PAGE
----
By ALLISON COHEN, Special to The Times
Wednesday, August 23, 2000
Challenger Middle School teacher Bruce Galler of Palmdale once saved two students from expulsion from the Lancaster campus after they scratched swastikas onto test booklets.
Instead of expulsion, Galler “punished” the boys — one Latino, the other Caucasian — by sending them to an after-school screening of “Schindler’s List.”
The boys got the message, Galler said. “They just cried.”
Galler, 35, expects to shed more light on the Holocaust for his students this fall as a result of a three-week summer tour of some of Europe’s most infamous death camps where millions of Jews were killed by the Nazis.
“It was a surreal experience,” Galler said this week. “I had an awakening of what really took place.”
Galler was one of 43 secondary school teachers from across the country who participated in the 16th annual Summer Seminar on Holocaust and Jewish Resistance — a teacher training program founded by Holocaust survivor Vladka Meed.
“A trip like this will make me more credible,” said Galler, who teaches social science and English. “I thought I knew a whole bunch more than I did.”
Galler visited death camps in Auschwitz/Birkinau, Majdanek and Treblinka, as well as sites of the Jewish resistance, such as the Warsaw Ghetto.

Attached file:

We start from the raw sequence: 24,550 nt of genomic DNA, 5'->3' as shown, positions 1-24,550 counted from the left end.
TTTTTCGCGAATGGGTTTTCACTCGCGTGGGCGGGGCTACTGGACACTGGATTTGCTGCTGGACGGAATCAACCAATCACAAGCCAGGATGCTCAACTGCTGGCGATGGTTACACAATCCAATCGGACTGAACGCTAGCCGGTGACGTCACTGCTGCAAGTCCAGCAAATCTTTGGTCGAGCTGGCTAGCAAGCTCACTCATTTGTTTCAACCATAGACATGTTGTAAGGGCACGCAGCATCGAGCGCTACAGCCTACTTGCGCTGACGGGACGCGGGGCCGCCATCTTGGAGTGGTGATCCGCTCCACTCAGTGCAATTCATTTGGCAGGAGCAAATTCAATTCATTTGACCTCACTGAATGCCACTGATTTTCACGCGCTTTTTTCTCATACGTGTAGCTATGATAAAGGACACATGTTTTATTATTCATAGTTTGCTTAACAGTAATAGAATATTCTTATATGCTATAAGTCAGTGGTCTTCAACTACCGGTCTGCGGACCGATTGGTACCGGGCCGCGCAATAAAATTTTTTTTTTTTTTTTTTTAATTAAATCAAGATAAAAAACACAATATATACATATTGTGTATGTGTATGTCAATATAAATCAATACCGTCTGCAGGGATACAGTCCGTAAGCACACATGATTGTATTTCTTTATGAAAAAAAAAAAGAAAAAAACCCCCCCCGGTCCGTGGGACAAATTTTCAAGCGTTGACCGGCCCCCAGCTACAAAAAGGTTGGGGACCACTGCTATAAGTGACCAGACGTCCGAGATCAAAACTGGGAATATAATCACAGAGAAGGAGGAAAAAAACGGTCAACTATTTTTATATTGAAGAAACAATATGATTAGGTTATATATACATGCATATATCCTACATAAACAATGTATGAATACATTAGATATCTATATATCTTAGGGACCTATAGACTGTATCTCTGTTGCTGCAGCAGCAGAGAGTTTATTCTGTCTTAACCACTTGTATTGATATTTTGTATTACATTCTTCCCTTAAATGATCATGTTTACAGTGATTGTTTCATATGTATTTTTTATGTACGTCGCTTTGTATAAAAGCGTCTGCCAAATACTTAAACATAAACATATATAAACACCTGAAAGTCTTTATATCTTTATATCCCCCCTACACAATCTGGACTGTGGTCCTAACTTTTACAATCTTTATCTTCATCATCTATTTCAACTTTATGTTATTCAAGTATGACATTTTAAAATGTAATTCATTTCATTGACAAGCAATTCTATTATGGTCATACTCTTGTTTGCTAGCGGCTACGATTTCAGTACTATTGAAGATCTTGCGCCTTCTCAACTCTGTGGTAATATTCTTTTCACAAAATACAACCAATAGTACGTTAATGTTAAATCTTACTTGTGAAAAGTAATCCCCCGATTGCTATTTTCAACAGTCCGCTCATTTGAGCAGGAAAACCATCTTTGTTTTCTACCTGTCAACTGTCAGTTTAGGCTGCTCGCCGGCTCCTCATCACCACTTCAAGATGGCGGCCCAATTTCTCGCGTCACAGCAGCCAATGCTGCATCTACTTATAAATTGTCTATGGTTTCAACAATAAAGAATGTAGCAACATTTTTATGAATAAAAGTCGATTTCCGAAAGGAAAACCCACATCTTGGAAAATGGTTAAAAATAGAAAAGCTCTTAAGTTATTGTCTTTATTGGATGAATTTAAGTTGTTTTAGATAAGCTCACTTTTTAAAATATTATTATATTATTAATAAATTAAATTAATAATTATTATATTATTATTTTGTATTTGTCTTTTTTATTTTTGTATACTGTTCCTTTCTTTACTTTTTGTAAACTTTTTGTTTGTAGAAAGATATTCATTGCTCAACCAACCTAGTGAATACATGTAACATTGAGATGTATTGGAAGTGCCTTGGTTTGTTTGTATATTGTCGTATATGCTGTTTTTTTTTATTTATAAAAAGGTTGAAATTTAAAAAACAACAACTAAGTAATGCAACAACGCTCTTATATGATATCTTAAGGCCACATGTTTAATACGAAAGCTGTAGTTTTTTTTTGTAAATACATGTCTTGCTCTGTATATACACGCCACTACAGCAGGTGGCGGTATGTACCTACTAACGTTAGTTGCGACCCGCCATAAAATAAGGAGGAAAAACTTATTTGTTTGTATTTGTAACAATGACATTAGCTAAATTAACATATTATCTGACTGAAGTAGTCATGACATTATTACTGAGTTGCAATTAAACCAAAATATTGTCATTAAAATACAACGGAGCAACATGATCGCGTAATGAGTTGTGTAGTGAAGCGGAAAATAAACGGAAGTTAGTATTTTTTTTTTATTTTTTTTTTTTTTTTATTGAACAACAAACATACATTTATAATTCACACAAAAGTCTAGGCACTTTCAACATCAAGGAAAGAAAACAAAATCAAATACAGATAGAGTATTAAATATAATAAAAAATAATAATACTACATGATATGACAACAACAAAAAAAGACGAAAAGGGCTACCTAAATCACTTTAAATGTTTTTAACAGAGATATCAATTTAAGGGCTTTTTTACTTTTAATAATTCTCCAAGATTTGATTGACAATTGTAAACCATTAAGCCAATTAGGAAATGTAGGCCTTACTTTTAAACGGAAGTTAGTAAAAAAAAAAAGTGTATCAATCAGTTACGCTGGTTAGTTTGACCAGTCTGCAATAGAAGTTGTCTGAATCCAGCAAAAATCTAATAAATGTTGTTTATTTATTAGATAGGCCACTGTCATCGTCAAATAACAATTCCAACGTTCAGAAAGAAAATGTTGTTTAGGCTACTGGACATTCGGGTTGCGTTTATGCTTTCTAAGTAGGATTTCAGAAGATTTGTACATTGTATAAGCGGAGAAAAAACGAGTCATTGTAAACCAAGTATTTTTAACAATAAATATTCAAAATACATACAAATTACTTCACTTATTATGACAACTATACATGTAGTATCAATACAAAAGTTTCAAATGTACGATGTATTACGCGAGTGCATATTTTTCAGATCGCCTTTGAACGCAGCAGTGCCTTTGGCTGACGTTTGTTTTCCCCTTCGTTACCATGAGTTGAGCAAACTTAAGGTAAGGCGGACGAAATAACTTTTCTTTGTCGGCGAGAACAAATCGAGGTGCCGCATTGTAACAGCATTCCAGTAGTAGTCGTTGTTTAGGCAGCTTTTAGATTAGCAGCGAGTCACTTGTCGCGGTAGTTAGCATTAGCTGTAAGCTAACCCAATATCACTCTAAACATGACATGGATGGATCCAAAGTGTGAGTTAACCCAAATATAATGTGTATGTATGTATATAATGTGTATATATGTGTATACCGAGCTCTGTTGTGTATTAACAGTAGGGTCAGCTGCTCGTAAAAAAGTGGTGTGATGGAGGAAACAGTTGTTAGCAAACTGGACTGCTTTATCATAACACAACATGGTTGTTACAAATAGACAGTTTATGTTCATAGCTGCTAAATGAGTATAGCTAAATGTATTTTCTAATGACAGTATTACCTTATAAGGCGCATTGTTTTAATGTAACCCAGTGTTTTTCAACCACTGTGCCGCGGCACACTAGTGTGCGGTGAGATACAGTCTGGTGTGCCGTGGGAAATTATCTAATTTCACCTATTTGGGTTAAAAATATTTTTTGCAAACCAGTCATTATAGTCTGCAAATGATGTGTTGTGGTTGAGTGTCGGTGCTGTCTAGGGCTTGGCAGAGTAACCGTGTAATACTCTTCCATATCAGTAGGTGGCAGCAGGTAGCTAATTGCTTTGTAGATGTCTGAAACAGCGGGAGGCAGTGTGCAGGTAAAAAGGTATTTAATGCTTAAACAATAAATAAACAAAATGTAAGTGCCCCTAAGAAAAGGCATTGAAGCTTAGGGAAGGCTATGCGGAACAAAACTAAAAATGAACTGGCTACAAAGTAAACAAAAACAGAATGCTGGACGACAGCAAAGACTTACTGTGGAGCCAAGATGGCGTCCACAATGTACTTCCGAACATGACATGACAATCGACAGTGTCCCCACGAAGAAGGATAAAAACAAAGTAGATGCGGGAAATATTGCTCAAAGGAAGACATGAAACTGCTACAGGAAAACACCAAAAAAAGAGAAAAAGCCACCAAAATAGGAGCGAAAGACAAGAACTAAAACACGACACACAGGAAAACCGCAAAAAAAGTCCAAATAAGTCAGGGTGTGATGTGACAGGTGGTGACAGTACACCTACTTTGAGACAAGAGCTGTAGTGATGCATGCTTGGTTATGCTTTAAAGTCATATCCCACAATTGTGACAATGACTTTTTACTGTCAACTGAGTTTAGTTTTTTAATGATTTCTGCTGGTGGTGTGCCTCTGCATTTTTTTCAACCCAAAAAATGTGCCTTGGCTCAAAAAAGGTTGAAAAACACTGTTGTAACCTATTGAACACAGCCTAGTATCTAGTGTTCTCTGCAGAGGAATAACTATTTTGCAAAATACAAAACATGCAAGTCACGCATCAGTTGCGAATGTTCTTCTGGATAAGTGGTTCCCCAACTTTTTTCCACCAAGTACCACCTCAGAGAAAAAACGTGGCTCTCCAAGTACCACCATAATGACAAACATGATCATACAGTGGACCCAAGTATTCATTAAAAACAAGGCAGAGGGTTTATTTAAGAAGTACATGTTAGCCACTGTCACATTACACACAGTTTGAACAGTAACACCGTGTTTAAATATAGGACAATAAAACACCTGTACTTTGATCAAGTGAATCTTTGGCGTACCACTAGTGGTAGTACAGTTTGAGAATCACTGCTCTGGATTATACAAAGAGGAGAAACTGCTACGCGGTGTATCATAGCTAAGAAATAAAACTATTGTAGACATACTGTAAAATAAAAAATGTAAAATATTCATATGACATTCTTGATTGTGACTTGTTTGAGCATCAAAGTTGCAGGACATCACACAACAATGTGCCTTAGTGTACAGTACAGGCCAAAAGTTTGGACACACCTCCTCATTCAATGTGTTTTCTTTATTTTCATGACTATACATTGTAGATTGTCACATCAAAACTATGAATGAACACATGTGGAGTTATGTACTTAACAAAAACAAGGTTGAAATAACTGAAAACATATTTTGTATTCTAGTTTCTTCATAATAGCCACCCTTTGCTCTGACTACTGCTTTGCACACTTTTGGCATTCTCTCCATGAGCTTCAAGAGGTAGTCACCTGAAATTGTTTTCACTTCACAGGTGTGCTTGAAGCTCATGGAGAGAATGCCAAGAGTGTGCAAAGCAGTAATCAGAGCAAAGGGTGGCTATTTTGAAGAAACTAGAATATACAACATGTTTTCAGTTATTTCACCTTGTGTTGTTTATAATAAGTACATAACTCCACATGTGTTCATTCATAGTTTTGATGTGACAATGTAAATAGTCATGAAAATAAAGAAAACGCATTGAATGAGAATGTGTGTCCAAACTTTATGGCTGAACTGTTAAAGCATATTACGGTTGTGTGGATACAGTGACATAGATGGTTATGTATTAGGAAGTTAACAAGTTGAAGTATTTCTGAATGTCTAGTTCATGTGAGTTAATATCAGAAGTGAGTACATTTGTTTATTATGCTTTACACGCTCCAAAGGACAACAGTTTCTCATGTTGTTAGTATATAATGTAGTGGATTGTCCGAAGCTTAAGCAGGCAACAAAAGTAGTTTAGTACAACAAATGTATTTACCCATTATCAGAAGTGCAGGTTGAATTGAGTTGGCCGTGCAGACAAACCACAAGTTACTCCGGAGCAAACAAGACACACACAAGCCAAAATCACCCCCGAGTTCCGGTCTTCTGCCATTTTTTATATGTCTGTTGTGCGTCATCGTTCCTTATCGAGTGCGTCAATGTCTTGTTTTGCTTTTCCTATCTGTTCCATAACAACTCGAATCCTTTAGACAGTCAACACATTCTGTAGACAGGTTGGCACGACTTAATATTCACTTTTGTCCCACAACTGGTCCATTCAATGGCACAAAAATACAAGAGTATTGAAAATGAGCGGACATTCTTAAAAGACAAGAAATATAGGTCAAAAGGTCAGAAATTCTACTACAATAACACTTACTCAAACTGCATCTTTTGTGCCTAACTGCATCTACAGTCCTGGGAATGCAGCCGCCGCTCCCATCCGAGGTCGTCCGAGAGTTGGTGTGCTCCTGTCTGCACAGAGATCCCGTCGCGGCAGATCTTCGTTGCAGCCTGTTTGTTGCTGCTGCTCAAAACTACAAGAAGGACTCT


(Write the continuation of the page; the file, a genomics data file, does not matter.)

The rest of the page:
The goal of the program is to improve instruction relating to the Holocaust in U.S. public secondary schools. Teachers pay 40% of the cost to attend the tour — for Galler, about $2,000 — and sponsoring groups and foundations pay the rest.
Already, Galler’s students read the “Diary of Anne Frank” and then visit the Museum of Tolerance in Los Angeles.
But now, having seen the fragments preserved from the Holocaust’s atrocities, Galler can provide photographs and a firsthand account. Among the stacks of belongings he saw that were left behind by Jews before they were gassed or shot by the Nazis are such items as shoes, luggage and eyeglasses.
One experience that deeply affected Galler was seeing a huge mound of ashes preserved next to a crematory at Majdanek.
“My credibility increases,” Galler said, “when I can say I’ve seen a crematorium … and I’ve seen ashes as big as [our] school.”
After the stops in Poland, the teachers studied at two Holocaust institutions in Jerusalem.
“I understand so much more now, and I’m anxious to pass the information on,” Galler said. “But I don’t think this is a history that anyone likes to teach.”
Since 1985, 701 teachers have participated in the program. For an application for next year’s tour, contact: American Gathering of Jewish Holocaust Survivors, Attention: Vladka Meed, 122 W. 30th St., New York, NY 10001. Application deadline is April 15, 2001.